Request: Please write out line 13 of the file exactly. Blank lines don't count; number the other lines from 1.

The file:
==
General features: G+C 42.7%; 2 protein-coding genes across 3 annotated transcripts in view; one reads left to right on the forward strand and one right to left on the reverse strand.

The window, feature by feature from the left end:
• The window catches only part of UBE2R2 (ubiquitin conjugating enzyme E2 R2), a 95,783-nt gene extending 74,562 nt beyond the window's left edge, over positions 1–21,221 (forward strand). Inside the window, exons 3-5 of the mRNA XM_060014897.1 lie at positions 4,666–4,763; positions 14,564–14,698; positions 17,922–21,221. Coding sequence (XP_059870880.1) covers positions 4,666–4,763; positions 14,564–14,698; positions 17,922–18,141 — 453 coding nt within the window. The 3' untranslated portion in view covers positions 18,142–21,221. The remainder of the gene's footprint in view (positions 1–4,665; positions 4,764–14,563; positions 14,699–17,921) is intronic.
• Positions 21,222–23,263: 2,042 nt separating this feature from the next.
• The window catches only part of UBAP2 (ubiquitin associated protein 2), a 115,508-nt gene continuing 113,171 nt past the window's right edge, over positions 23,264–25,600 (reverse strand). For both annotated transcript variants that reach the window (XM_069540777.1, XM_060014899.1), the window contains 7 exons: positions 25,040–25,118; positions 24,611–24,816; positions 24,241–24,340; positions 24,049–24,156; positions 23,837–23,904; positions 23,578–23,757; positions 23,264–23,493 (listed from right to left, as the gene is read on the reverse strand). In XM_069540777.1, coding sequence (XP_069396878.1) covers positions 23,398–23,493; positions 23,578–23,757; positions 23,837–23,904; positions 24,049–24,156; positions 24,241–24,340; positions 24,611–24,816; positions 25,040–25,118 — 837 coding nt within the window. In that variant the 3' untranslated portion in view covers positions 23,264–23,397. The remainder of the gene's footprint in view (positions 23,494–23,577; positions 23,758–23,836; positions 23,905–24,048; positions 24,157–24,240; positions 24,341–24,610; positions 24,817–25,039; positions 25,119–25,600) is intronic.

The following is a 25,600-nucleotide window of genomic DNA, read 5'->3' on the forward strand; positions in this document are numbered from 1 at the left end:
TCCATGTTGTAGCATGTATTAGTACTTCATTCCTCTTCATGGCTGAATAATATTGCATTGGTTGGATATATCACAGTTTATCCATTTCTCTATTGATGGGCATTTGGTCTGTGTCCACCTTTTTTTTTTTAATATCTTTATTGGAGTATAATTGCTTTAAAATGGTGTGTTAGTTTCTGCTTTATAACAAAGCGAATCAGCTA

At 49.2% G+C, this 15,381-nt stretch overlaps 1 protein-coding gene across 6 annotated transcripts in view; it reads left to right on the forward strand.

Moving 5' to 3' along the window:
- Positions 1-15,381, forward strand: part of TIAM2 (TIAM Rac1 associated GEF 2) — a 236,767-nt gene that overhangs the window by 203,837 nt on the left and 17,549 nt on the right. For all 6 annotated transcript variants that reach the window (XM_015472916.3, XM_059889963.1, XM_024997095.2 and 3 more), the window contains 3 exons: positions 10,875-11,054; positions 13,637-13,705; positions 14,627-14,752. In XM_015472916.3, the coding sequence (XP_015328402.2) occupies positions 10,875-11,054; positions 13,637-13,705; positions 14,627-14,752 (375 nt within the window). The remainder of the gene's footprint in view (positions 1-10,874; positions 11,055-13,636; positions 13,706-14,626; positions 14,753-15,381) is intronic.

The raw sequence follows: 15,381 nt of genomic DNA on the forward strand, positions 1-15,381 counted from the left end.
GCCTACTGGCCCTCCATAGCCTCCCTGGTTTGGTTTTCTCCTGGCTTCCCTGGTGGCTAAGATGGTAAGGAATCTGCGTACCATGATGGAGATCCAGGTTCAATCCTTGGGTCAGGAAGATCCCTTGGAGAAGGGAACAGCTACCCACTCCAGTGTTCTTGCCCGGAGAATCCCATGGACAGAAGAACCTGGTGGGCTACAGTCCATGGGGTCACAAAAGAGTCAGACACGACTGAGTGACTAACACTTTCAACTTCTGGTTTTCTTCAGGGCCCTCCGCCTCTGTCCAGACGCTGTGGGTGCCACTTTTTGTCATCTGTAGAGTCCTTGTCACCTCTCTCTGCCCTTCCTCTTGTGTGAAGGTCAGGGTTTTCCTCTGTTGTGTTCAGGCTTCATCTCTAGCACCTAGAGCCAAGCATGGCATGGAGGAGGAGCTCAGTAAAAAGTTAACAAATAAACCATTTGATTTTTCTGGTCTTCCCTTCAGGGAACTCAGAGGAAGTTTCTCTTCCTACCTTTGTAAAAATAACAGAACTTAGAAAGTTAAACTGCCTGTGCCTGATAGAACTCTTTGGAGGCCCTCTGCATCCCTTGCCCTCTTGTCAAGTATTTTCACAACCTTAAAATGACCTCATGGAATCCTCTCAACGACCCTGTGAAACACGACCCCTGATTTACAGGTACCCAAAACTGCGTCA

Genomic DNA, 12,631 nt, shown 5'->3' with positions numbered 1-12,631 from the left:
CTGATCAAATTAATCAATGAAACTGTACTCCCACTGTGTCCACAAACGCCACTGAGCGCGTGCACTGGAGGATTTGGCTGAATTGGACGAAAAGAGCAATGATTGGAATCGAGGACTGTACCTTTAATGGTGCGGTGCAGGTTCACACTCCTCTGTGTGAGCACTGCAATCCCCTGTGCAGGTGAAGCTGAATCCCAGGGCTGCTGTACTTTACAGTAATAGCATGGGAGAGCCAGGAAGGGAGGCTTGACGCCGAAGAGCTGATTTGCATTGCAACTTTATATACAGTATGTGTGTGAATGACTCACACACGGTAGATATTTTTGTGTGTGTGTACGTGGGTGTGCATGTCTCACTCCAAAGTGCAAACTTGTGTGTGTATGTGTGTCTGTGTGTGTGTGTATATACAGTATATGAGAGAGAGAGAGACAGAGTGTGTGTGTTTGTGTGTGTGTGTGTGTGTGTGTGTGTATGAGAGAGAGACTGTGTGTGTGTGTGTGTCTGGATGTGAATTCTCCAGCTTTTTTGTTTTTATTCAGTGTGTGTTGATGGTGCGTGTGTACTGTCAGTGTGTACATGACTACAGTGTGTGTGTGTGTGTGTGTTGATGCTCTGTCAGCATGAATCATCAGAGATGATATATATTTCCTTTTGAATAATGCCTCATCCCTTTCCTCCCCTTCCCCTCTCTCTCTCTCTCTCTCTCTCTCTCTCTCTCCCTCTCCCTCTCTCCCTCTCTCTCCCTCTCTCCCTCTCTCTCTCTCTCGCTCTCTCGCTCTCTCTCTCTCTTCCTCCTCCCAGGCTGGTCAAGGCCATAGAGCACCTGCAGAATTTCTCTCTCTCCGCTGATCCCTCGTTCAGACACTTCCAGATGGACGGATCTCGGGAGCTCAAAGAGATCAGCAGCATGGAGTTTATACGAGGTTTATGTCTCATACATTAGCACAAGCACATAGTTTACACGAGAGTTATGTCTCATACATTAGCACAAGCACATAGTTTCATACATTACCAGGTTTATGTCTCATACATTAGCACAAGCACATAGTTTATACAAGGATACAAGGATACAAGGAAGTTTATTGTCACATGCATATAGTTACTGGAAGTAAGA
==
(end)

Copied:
Genomic DNA, 12,631 nt, shown 5'->3' with positions numbered 1-12,631 from the left: